The USDA made minimal changes to the domestic numbers in the monthly supply and demand report. U.S. corn carryout increased 30 million bushels to a 632 million total.
Soybean reserves were cut 10 million bushels and now stand at 125 million. Wheat stocks were cut 25 million bushels and now total 691 million.
The global numbers were more interesting, with all emphasis on South America. The Argentine corn and soybean crops were both cut 1 million metric ton (mmt), from drought. These losses were made up for with increased production in Brazil of 1.5 mmts on corn and 1 mmt of soybeans.
Trade had been expecting declines in South American soybean production, though, some by as much as 4 mmts.
As we approach the spring planting season we are seeing more comparisons being made between corn and soybean returns. At present, corn is returning almost $200 per acre more than soybeans.
There are thoughts this difference will cause some acreage shifting to corn once planting starts. Some analysts feel this price spread could cause the most corn plantings the United States has seen in recent history.
Market analysts are starting to make price projections for the next marketing year. Many analysts who have been questioned expect lower values on both corn and soybeans.
The average belief is corn values will erode 22 percent next year, and soybeans will decline 17 percent. This would put new crop values close to or even below break-even for many producers across the United States.
These price forecasts hinge on many variables, though, the main one being weather.
In 2012 the national corn yield was cut 25 percent from trend because of drought across the Corn Belt. This situation has not improved much, and another year of abnormally dry soils is quite possible. Even the threat of another drought should keep commodity values supported at present.
Some analysts do not feel the United States will be able to ration as many soybeans as needed to leave adequate old-crop ending stocks. More concern is being voiced over exports than crush, as we have seen crush margins erode in recent weeks.
Economists claim exports can total no more than 150 million bushels after March 1 to ensure adequate carryout. This compares to last year’s 450 million bushels during that period, and 330 million the year before.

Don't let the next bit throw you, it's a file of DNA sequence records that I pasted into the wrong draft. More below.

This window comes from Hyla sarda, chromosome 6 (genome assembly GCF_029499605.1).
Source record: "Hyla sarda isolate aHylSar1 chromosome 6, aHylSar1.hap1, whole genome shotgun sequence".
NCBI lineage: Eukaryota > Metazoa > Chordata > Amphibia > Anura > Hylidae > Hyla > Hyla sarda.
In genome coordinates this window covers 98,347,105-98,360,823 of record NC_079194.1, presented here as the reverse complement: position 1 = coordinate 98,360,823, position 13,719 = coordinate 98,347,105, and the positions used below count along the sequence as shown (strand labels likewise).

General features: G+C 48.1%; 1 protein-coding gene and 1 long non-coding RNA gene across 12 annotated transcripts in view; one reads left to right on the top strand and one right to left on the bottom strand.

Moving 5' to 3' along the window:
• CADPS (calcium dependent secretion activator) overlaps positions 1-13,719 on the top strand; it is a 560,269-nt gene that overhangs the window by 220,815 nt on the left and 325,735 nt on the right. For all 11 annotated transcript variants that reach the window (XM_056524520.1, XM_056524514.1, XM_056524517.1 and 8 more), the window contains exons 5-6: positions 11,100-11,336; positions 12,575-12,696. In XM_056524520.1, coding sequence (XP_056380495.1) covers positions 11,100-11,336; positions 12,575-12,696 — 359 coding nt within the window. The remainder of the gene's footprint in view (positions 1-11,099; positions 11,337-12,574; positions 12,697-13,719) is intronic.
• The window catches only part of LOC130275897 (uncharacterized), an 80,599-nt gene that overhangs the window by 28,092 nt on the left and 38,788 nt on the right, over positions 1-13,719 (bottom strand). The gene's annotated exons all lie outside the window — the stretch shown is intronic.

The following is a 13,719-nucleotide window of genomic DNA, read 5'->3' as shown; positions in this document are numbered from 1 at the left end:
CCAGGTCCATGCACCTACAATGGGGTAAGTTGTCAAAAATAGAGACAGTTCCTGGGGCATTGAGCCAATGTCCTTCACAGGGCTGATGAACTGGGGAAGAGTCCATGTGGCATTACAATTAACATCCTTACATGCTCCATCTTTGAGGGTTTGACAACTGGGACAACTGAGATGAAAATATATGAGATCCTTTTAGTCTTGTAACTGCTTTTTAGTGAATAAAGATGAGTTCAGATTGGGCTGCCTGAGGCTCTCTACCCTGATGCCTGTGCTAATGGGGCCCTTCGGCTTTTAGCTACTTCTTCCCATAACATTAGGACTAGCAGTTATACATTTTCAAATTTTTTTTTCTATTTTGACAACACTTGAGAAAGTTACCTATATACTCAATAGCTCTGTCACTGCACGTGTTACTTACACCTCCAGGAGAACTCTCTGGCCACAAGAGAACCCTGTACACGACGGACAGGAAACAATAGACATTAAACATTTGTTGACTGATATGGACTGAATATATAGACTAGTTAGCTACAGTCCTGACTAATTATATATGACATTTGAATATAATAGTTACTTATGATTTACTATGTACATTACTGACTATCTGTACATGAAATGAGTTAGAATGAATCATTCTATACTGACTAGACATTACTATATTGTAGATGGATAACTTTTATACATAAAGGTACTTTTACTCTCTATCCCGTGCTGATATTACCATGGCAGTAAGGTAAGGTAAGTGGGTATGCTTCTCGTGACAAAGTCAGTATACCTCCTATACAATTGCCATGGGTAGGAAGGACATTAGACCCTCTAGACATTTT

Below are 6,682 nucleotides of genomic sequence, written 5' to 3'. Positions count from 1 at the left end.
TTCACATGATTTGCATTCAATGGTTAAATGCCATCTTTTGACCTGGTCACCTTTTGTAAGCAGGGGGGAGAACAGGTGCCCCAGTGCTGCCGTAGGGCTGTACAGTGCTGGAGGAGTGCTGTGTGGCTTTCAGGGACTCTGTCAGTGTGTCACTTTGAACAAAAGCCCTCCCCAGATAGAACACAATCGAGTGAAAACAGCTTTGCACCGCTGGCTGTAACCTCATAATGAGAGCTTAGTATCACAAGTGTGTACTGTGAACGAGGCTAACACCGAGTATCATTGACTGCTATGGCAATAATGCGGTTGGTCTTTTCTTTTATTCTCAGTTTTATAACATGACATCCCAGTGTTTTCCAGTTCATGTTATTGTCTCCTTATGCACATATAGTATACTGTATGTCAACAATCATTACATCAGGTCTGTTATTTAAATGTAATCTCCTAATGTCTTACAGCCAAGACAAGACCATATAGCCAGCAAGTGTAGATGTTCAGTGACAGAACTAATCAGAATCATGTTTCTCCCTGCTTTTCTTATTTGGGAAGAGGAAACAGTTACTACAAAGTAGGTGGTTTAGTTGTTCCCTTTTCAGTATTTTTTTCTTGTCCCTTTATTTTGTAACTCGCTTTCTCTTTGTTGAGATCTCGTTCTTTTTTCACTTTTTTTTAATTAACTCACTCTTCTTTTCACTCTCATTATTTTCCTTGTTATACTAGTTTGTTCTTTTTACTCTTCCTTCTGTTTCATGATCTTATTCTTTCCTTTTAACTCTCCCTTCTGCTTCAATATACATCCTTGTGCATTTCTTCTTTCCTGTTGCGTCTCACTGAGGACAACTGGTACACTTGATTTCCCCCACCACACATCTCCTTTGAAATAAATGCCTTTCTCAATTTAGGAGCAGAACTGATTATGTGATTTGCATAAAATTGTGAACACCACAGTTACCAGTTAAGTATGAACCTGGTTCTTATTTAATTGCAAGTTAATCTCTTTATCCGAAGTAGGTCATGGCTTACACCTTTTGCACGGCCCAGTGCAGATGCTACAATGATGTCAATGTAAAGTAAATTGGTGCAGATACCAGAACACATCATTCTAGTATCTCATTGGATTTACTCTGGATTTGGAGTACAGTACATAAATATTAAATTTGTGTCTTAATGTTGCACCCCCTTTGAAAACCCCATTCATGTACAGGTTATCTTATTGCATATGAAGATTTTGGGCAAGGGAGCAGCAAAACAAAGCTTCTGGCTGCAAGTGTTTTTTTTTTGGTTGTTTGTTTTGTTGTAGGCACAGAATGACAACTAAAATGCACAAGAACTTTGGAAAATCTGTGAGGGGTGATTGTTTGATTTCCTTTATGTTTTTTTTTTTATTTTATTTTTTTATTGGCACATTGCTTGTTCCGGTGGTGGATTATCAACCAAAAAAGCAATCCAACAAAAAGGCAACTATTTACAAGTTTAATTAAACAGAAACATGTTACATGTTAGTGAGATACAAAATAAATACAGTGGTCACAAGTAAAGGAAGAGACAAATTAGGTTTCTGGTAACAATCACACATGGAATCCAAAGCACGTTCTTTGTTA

Given the fact Brazil’s new-crop soybeans are being offered at a sharp discount to the United States from March 1 forward, this rationing may be easier to achieve than thought.
We continue to hear of poor margins in the U.S. ethanol industry and what the impact of this could be on long-term profitability, as well as the longevity of the entire industry. Even plants that are suffering from poor margins are trying to stay open and running as long as possible.
It is their hope that by doing so, they will still be operational when margins turn positive. The question is how long this will take, as many plants have already exhausted their operational reserves.
How soon profitability returns to ethanol manufacturing, and several other corn processors, depends on new-crop yields and prices. It is not out of the question that with a trend yield and expected plantings, next year’s corn crop could reach almost 17 billion bushels.
Given current usage, this would put corn ending stocks at nearly 4 billion bushels, compared to this year’s projected 632 million. Just the possibility of this becoming a reality is keeping corn values subdued.
Karl Setzer is a commodity trading advisor/market analyst at Maxyield Cooperative. His commentary and market analysis is available daily on radio, in newsprint and on the Internet at www.maxyieldcooperative.com
The opinions and views in this commentary are solely those of Karl Setzer. Data used for this commentary obtained from various sources are believed to be accurate.
This commentary is intended for informational purposes only and is not intended for developing specific commodity trading strategies. Any and all risk involved with commodity trading should be determined before establishing a futures position.